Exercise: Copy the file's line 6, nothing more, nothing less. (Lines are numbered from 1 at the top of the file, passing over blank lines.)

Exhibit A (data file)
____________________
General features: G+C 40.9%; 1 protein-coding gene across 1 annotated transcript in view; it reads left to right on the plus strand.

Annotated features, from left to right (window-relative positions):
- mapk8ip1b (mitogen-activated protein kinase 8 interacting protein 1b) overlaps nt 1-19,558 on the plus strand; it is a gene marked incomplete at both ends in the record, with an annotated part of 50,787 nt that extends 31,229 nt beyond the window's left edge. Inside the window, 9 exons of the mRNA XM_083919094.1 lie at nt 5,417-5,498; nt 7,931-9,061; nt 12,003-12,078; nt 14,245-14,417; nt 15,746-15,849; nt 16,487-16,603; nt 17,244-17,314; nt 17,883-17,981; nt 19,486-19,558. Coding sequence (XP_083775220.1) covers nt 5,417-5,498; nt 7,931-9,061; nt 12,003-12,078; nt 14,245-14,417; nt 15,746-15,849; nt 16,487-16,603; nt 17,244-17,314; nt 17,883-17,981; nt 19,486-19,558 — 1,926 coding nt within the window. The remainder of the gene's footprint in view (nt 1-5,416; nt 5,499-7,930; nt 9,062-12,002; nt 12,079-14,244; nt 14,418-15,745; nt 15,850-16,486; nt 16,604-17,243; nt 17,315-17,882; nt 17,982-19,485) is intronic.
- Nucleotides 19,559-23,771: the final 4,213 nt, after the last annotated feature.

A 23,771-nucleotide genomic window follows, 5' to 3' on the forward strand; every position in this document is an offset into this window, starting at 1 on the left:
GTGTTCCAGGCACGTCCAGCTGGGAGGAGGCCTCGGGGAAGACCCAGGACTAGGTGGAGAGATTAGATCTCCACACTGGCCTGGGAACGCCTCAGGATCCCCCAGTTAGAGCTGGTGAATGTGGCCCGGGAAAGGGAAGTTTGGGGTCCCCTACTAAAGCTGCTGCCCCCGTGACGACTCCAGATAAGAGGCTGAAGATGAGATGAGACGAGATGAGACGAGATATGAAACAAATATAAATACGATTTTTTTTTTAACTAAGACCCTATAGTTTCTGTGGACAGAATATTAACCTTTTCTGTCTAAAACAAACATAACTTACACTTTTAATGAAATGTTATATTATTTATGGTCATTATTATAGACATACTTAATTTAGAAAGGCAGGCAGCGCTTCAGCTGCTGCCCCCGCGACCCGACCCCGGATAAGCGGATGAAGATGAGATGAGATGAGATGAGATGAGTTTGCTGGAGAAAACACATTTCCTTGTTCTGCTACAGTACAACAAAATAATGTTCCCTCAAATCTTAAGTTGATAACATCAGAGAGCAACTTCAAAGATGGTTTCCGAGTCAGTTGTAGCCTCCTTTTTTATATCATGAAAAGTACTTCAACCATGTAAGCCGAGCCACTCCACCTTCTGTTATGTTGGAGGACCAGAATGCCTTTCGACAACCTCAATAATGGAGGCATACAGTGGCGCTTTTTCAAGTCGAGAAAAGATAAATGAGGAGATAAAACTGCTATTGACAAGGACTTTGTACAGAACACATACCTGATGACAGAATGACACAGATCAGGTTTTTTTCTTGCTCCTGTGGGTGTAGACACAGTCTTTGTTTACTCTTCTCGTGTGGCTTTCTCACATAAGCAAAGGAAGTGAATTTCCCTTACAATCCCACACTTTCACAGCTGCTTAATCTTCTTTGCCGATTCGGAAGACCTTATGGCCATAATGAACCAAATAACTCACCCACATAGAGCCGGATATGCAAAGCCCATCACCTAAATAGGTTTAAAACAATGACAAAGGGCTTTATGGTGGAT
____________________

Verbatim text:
GTGTTCCAGGCACGTCCAGCTGGGAGGAGGCCTCGGGGAAGACCCAGGACTAGGTGGAGAGATTAGATCTCCACACTGGCCTGGGAACGCCTCAGGATCCCCCAGTTAGAGCTGGTGAATGTGGCCCGGGAAAGGGAAGTTTGGGGTCCCCTACTAAAGCTGCTGCCCCCGTGACGACTCCAGATAAGAGGCTGAAGATGAGATGAGACGAGATGAGACGAGATATGAAACAAATATAAATACGATTTTTTTTTTAACTAAGACCCTATAGTTTCTGTGGACAGAATATTAACCTTTTCTGTCTAAAACAAACATAACTTACACTTTTAATGAAATGTTATATTATTTATGGTCATTATTATAGACATACTTAATTTAGAAAGGCAGGCAGCGCTTCAGCTGCTGCCCCCGCGACCCGACCCCGGATAAGCGGATGAAGATGAGATGAGATGAGATGAGATGAGTTTGCTGGAGAAAACACATTTCCTTGTTCTGCTACAGTACAACAAAATAATGTTCCCTCAAATCTTAAGTTGATAACATCAGAGAGCAACTTCAAAGATGGTTTCCGAGTCAGTTGTAGCCTCCTTTTTTATATCATGAAAAGTACTTCAACCATGTAAGCCGAGCCACTCCACCTTCTGTTATGTTGGAGGACCAGAATGCCTTTCGACAACCTCAATAATGGAGGCATACAGTGGCGCTTTTTCAAGTCGAGAAAAGATAAATGAGGAGATAAAACTGCTATTGACAAGGACTTTGTACAGAACACATACCTGATGACAGAATGACACAGATCAGGTTTTTTTCTTGCTCCTGTGGGTGTAGACACAGTCTTTGTTTACTCTTCTCGTGTGGCTTTCTCACATAAGCAAAGGAAGTGAATTTCCCTTACAATCCCACACTTTCACAGCTGCTTAATCTTCTTTGCCGATTCGGAAGACCTTATGGCCATAATGAACCAAATAACTCACCCACATAGAGCCGGATATGCAAAGCCCATCACCTAAATAGGTTTAAAACAATGACAAAGGGCTTTATGGTGGAT